A court of [North Carolina] determines that  the child, the child’s parents, and any other person acting as a parent do not have a significant connection with this State and that substantial evidence is no longer available in this State concerning the child’s care, protection, training and personal relationships; or
A court of this State or a court of another state determines that the child, the child’s parents, and any person acting as a parent do not presently reside in this State.
Confusing? Let’s look at another example. Say that a North Carolina court awards a mother custody of a child and allows her to permanently move out of North Carolina and into another state. The judge may also transfer the order and jurisdiction in the case to the state of the child’s new residence.
What if a North Carolina court enters a custody order but then both parents and their children move to another state? They could register the custody order in that state. This process grants the new state jurisdiction to hear and enforce any disputes concerning custody. Going forward, the new state could decide any new custody issues as if it had made the original custody determination.
What If Cindy Came Here From Another Country and Wanted to Move Back There?
If Cindy took the children to another country without Allen’s permission, intending to avoid jurisdiction in the United States, she could be committing an international child abduction. That’s a very serious offense.
What the Hague Convention Says
An international treaty called the Hague Convention on the Civil Aspects of International Child Abduction addresses these specific situations.
Generally speaking, the Hague Convention prevents one parent from wrongfully taking children under the age of 16 from their country of habitual residence and into another country that hasn’t been their habitual residence. The goal of the treaty is to return children to their status quo that existed before the wrongful removal. The courts of the children’s home country should decide the custody dispute.
The treaty doesn’t define habitual residence. It basically means the country of the children’s ordinary or customary residence before the wrongful removal.
Can Allen Recover His Children?
Let’s return to our example with Allen and Cindy. Allen, the parent left behind in the United States without the children, would be called the petitioner, the person who files the case. Allen has the burden of proving that Cindy wrongfully removed the children. As the petitioner, Allen must show three things:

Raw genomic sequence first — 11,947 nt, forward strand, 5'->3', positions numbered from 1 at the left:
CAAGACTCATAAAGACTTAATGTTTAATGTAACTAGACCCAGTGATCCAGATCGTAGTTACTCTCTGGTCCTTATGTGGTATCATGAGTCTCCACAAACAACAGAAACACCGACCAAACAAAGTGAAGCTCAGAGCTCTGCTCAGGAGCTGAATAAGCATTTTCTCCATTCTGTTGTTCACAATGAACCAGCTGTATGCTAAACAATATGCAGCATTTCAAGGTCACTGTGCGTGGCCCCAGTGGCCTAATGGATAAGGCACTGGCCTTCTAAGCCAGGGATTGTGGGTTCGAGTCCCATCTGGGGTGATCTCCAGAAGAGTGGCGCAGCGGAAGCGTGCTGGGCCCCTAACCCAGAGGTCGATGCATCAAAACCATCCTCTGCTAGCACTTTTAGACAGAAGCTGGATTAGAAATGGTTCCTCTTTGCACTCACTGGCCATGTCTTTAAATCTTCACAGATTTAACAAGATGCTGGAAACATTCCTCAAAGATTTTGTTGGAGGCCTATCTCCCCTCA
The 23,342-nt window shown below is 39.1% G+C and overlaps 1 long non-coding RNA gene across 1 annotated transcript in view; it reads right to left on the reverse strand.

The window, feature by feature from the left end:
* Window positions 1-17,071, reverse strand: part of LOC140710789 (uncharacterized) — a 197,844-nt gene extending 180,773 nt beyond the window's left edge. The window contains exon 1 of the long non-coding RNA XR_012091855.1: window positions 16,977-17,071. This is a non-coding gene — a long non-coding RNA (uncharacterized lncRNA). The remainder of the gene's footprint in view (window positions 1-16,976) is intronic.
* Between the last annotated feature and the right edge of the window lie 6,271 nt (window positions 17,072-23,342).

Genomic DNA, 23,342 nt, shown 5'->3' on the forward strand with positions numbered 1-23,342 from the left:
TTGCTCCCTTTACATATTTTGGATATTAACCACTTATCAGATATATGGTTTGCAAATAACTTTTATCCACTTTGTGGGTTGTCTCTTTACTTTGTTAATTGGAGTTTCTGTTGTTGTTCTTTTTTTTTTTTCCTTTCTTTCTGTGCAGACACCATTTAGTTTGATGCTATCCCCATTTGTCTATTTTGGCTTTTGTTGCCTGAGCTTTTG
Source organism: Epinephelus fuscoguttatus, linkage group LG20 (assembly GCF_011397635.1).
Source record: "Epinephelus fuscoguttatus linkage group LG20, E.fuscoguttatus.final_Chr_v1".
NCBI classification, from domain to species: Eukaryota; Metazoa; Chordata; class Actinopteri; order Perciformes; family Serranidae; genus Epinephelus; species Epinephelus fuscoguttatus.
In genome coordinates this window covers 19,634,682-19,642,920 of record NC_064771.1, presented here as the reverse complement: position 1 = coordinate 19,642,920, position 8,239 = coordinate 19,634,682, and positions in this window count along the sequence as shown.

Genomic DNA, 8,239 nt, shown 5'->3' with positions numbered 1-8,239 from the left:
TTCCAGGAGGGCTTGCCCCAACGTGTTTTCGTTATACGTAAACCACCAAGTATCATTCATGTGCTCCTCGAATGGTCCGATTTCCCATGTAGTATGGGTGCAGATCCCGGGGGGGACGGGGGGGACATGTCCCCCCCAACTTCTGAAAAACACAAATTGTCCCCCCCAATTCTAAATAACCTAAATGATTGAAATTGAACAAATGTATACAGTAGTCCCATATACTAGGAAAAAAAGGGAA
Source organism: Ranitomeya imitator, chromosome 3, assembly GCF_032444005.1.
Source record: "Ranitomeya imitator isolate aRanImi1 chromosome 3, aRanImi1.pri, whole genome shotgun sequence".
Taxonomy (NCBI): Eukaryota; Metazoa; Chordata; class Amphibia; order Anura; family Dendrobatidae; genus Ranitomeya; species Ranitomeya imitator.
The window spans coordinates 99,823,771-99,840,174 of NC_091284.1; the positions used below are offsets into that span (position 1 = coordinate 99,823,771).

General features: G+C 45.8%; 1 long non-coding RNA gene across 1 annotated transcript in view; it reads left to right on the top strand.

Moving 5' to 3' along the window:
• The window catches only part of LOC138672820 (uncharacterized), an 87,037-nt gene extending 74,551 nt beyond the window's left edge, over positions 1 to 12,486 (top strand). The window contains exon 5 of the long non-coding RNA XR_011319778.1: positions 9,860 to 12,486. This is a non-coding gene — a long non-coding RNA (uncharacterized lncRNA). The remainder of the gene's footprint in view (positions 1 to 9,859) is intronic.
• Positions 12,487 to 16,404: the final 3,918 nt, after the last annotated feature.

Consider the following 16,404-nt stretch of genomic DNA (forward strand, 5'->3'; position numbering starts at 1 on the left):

- the children resided habitually or regularly in Allen’s country, the United States, at the time of the removal,
- the removal of the children violated Allen’s custody rights under U.S. law, and
- Allen was exercising those custody rights when Cindy removed the children.
The goals are to avoid having one parent disregard the custodial rights of the other parent and to prevent a parent from seeking refuge in another country that may have more sympathetic laws or courts. Under the Hague Convention, the court that hears the action does not consider the merits of the underlying custody dispute. Instead, it only determines what country should hear those issues. The custody dispute itself is then returned to the appropriate country.
Cindy, as the person who removed the children, is referred to as the respondent. In response to Allen’s allegations that she wrongfully removed the children from their country of habitual residence, Cindy can assert four types of defenses under the Hague Convention. She can argue any of the following:
- There is a major risk of harm to the children if they are returned, or the children would be placed in an intolerable situation if they are returned.
- Return of the children would violate the fundamental principles of the United States relating to human rights and basic freedoms.
- The petitioner did not file the action for the return of the children within one year of the wrongful removal, and now the children are settled in the new country.
- The petitioner, Allen, was not exercising his rights of custody at the time of the removal.
If your child has been wrongfully removed from this country to another country, seek legal advice immediately. You must take action as quickly as possible to preserve your rights.
What Does This Mean for Your Custody Case?
Custody matters must be decided in a state that has jurisdiction. Parents cannot run around the country—or the globe—looking for courts that might be sympathetic to their desires for a custodial arrangement. Talk to an attorney and know your rights so that you can pursue your case in the appropriate forum.